This issue of whether Young's state court civil case conduct can be introduced at Edwards' federal criminal trial matters but, in and of itself, it's not a huge deal. As the government's lead lawyer David Harbach conceded during the recent court argument about the question, with or without the state court conduct evidence, Edwards' defense team has plenty of ways to attack Young's credibility. But here is why I think the judge's decision on Young could be an important sign of things to come, particularly how she might rule on major disputes that occur during the trial. Judge Eagles dealt Edwards a huge blow last October when she denied his motion to dismiss the indictment. Yet since then, Edwards has prevailed on every big argument between the sides she's had to settle: whether former FEC Commissioners would be barred from testifying that even if Edwards' orchestrated payments from political supporters to his mistress Rielle Hunter, it's not a federal election law violation; whether the trial would be postponed due to Edwards' health; and whether he could add Hunter's civil attorneys to his criminal defense team on the eve of trial.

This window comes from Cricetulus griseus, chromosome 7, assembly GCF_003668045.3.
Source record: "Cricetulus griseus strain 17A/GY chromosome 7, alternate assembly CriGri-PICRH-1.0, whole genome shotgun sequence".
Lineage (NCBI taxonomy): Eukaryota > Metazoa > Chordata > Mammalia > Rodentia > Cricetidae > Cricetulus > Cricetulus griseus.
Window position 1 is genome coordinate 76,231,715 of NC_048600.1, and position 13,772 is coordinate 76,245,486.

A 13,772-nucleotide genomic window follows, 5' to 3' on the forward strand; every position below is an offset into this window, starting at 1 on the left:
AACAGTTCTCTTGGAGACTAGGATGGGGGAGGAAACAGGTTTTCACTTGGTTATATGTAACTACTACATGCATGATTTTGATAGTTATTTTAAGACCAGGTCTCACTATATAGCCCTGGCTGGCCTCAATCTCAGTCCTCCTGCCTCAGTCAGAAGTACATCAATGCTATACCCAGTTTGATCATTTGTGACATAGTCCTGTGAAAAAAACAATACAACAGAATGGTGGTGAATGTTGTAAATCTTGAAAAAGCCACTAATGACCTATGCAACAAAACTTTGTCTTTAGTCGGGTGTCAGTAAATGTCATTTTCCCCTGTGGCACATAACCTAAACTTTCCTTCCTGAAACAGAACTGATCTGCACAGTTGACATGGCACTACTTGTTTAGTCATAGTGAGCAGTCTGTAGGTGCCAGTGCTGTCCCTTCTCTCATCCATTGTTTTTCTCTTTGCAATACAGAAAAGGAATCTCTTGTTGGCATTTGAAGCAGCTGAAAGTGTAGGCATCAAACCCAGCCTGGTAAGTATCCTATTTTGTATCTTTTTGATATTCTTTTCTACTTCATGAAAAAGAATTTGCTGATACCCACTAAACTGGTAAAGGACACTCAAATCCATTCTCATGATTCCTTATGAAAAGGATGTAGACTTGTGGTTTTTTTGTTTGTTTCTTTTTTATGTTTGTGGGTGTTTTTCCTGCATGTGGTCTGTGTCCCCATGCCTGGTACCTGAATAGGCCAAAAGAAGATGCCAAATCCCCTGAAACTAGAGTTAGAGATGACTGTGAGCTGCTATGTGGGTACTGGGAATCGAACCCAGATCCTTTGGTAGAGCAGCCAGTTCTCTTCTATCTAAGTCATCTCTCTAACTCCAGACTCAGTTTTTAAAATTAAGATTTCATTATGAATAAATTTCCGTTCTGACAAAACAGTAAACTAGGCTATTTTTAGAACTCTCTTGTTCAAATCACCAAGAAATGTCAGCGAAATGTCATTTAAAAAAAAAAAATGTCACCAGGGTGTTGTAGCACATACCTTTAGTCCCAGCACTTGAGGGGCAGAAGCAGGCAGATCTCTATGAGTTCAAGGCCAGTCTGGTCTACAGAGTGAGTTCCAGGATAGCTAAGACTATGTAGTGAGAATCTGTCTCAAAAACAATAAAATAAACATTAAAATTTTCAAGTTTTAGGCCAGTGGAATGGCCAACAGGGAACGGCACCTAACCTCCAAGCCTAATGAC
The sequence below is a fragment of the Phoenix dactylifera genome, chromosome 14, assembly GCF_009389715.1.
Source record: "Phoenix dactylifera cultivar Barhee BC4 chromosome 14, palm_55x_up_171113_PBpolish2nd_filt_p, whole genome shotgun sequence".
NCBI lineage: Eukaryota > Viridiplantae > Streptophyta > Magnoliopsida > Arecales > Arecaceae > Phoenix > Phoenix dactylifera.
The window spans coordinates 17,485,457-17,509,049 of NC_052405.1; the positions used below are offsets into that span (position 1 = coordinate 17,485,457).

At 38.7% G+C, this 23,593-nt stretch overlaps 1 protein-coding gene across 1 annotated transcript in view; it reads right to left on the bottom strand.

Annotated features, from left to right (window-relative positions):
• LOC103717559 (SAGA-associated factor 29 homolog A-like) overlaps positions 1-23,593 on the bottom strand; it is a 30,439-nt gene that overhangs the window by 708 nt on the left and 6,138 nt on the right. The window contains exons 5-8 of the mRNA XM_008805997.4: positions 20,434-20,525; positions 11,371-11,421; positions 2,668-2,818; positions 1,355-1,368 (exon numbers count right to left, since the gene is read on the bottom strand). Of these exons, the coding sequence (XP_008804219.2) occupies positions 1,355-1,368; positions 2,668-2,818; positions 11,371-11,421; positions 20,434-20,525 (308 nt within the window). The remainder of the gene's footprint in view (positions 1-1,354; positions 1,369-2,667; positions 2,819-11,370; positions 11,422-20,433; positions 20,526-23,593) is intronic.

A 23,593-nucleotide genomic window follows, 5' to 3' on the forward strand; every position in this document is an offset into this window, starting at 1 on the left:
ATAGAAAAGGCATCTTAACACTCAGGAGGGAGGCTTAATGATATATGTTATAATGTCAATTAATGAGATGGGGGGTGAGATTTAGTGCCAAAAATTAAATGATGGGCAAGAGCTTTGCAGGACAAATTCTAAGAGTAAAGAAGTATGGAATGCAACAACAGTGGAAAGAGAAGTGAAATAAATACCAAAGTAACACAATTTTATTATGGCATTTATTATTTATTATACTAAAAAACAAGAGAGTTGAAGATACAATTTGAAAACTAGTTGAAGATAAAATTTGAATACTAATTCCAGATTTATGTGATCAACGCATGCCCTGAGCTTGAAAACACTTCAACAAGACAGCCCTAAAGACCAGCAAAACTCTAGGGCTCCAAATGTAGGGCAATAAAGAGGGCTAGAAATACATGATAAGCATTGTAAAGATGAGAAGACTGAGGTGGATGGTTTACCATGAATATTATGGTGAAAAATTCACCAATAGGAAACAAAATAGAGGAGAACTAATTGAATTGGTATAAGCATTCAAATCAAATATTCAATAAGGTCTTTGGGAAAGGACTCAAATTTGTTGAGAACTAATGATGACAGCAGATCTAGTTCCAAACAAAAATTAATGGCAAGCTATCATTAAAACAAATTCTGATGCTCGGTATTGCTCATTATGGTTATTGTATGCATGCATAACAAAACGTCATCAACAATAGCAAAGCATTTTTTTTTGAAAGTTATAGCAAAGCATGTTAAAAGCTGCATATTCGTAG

On the Young issue, both sides have a credible position. If Eagles rules for Edwards again, I think it's a signal that -- having refused to make the case go away as Edwards desperately hoped -- she is going to give the defense a lot of latitude as Edwards seeks a "not guilty" verdict. But here's the rub: if Eagles gives the defense substantial leeway in terms of evidence and witnesses, and the jury still comes back with a verdict of "guilty", I wouldn't be surprised to see Eagles then impose on Edwards a very stiff sentence. Only time will tell.
For now, how Judge Eagles rules on the Andrew Young evidence motion may tell us a lot.
Hampton Dellinger is a graduate of Yale Law School, a former official with the Department of Justice, and an adjunct faculty member at Duke Law School. Click here to learn more about his background.